Ishmael awoke and shivered. The storm had played itself out just before midnight and with a clearing sky the temperature had dropped overnight. Now his every breath condensed onto the cold dead metal inner surface of the temporal shunt, leaving it running wet and slick with a strange oily sheen.

He stretched up, pushed open the hatch and stiffly clambered outside into the greying dawn, just as he had now for almost a week and leapt down onto the damp sand.

Rubbing his hands to get the circulation going he wandered down to the water’s edge, his footsteps crunching across the long white-shelled beach.

Halfway there he turned back to look at the craft that had protected him as he’d hurtled across almost 550 million years. The temporal shunt lay partially on its side just above the stormline like a gigantic metallic egg. Whatever had gone wrong had torn the main chrono-displacement mechanism out from within a sealed unit probably scattering it across time. It had got him here safely, but it wouldn’t be taking him back.

He turned again back to face the sea. The storm had abated, but the wind was still strong, at least a gale force 4, and there were whitecaps as far as he could see.

Down by the surf half meter high waves broke against the shore sending a cascade of crystal clear water swirling up the beach heavily laced with the scattering fragments of shells, seaweed, small strange dead creatures and debris so recently torn from the sea bed.

Ishmael licked his lips and breathed deeply savouring the salty taste and the deeply familiar smells of the ocean. He always liked the ocean after a storm, it prompted fond memories of his childhood in Pembroke. His scientific training then re-established itself identifying the distinctive odours of dictyopterene and dimethyl sulphide, good indicators of the existence of certain types of algae and bacteria in the Precambrian. Ishmael knew he would have got a paper out of that if he ever made it back.

He turned to walk along the shore. Ishmael had walked this stretch down to some low sandstone cliffs and back several times now.

To his left and inland a great jagged mountain range lay some ten or more miles distant. Above it glowered a much larger, but familiar, orange hued full moon. It was definitely closer, but he didn’t know how much. The days were shorter though, that was obvious, slightly under 20 hours. Sleeping took some getting used to.

Apart from a few small bright green rod-like seaweeds growing scattered around the storm line the land was bare. There was nothing. No trees, no plants, no mosses. But it was the mournful sound of seabirds and gulls he missed the most, they wouldn’t appear for at least another 350 million years, not until the middle cretaceous. For now the only living sounds were the gurgling of small chitinous creatures and worms in the sand as they sealed up their burrows awaiting the next tide.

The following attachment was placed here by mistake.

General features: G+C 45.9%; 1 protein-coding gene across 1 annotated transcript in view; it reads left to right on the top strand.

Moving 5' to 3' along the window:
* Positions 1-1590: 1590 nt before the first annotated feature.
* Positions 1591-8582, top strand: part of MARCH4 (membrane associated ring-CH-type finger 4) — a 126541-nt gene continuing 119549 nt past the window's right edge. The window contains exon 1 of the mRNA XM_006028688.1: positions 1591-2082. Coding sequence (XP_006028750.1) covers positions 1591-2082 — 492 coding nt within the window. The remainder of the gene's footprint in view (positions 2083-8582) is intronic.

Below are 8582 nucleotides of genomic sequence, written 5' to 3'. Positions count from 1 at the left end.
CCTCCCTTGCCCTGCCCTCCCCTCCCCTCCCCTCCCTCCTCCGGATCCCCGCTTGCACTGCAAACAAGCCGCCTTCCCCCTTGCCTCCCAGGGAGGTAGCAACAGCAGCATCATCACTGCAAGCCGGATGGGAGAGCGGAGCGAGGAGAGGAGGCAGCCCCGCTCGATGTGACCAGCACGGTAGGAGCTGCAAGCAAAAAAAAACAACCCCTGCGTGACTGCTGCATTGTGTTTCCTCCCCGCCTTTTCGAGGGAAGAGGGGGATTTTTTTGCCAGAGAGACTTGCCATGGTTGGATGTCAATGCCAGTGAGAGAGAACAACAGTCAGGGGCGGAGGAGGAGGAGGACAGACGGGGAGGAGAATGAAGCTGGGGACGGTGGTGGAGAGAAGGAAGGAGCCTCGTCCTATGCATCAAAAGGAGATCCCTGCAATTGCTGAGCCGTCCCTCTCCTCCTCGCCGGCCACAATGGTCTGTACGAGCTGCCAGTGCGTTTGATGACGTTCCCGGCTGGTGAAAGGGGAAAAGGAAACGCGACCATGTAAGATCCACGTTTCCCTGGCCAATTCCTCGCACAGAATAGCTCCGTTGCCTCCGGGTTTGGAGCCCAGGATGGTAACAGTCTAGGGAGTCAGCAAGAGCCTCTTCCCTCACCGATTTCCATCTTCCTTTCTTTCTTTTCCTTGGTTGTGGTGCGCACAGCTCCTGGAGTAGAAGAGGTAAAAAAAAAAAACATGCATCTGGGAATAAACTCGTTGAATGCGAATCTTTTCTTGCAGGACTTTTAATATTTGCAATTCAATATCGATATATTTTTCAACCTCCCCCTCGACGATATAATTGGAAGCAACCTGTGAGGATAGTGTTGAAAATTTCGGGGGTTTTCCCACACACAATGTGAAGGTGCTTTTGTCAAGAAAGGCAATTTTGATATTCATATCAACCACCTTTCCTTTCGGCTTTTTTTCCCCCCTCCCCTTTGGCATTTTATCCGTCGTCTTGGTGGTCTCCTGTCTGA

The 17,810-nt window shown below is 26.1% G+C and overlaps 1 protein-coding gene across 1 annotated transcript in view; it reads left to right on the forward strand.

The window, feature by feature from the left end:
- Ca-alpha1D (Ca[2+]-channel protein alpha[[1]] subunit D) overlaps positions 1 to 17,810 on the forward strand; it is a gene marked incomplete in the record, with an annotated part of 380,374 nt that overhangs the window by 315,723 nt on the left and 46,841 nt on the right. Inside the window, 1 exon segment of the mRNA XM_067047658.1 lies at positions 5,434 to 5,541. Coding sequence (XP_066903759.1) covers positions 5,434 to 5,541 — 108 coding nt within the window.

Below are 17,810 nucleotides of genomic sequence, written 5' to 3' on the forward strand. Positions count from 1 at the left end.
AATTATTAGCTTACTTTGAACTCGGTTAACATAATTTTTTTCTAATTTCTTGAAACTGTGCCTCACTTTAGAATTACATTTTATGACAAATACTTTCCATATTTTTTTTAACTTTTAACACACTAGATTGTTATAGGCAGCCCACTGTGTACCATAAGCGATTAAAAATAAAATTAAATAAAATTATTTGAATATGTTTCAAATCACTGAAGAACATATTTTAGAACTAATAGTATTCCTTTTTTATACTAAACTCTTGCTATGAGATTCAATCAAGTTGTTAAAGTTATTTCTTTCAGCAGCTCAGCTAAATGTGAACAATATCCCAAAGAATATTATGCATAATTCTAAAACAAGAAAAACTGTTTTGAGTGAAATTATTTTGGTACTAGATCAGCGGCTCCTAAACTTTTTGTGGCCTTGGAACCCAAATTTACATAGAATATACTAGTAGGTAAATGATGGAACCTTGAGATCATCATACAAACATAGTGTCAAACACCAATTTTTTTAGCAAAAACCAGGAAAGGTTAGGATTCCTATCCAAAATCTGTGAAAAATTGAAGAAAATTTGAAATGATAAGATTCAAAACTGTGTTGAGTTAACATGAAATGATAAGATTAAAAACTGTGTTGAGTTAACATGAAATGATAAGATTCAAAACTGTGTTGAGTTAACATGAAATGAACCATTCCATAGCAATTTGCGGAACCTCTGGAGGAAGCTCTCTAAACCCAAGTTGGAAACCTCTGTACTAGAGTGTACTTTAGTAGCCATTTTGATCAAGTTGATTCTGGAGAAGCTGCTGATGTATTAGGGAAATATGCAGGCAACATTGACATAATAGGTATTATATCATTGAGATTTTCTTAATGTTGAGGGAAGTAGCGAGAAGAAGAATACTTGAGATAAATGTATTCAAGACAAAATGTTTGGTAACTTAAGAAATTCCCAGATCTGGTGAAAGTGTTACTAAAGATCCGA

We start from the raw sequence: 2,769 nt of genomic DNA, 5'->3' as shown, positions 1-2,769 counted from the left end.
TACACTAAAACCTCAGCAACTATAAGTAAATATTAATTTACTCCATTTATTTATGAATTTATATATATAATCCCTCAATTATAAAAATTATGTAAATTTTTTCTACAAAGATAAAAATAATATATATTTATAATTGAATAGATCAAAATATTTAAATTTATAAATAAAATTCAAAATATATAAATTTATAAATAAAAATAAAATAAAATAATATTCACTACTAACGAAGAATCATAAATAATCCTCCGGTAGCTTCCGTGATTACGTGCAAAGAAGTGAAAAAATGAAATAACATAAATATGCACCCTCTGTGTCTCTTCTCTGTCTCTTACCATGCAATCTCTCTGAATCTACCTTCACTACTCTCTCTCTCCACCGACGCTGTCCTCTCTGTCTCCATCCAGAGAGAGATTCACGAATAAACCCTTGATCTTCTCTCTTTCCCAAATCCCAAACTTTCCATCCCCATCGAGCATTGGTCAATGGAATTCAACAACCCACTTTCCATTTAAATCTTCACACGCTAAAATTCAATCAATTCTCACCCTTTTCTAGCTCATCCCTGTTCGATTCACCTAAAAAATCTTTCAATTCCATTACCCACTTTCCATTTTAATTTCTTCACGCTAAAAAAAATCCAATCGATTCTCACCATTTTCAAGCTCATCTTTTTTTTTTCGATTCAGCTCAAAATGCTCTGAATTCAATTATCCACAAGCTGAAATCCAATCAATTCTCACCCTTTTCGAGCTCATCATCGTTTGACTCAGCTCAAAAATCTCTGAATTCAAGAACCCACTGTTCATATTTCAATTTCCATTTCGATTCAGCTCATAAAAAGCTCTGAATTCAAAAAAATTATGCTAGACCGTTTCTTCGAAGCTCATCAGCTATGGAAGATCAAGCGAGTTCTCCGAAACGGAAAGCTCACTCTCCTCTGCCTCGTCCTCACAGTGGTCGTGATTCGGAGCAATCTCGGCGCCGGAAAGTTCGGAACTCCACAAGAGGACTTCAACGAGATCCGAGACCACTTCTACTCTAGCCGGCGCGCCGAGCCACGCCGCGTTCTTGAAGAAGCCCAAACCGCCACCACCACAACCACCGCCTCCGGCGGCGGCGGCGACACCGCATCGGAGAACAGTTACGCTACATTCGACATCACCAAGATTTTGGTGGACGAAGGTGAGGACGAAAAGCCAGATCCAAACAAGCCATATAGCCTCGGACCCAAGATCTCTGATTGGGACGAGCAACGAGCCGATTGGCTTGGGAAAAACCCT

A few meters ahead a larger than average wave crashed against the shore sending a tongue of water far up the beach. As it receded something about the size and length of his arm was left stranded and writhing on the wet sand. Ishmael quickened his pace, he’d not seen anything that large before.

It was hard to tell what it was. It sported a blue green carapace fringed on both sides with large feathered overlapping plates each of which was fringed in deep turquoise and orange hairs. It’s head had two well-developed compound eyes on stalks below which were two large segmented appendages that seemed to have evolved for grasping prey. It had to be an Anomalocaris, or a close relation, but it was so unlike the reconstructions. This was alive! Beautiful and yet at the same time so alien compared with anything he’d seen before. One of the great failed experiments of the Precambrian.

The creature was trying to swim through the sand and failing.

Without thinking Ishmael knelt down and picked it up, carrying the sand-encrusted creature carefully as it flexed and turned in his hands. For all anyone knew they could be poisonous. Briefly he got a clear view of a vicious-looking circular mouth like a cigar cutter, and kept his fingers well clear of it. At the water’s edge it squirmed violently causing him to half-drop it into the water and he watched as it clumsily began to swim away trailing clouds of sand until the water became deep enough for its fins to ripple properly and it suddenly became once more a creature of predatory elegance.

For a brief moment he wished he’d not released it. There had been enough meat on it for a whole day. But the feeling soon passed. The small shrimp-like Marrella were plentiful and he’d survived on them well enough so far. Besides, for some reason he’d felt a distinct affinity with the stranded creature and was rather glad it was back hunting through the depths again. It proved there was always hope.

There lay the paradox. He could eat the creatures here, but he had to stay by the sea for there was nothing on land. But he also needed fresh water if he was to survive, and he’d found none so far. Every story Ishmael had ever read about survival always said to remain at the crash sight for help. But did that really still apply when you were stranded over half a billion years in the past?

If help was coming shouldn’t it have arrived by now? Hell, even if they’d taken a hundred years to plan a rescue they could in theory, at least from his perspective, have turned up within hours or even minutes.

But they hadn’t. He was on his own.

Ishmael looked around at his new home. Despite its arid severity it was rather unspoilt and beautiful. He was trapped and knew it. He was the first here, the first to see so much that no other eyes had ever seen. Maybe nobody would ever come this way again.

Tomorrow he’d head down the coast looking for freshwater, perhaps he’d find a stream or rainwater pool.

Tomorrow he’d explore, after all that’s what he’d come for in the first place.

How many discoveries would he make? How many theories would he overturn or confirm?


An unexplored world lay before him, who knows what he’d find.

Terry Greer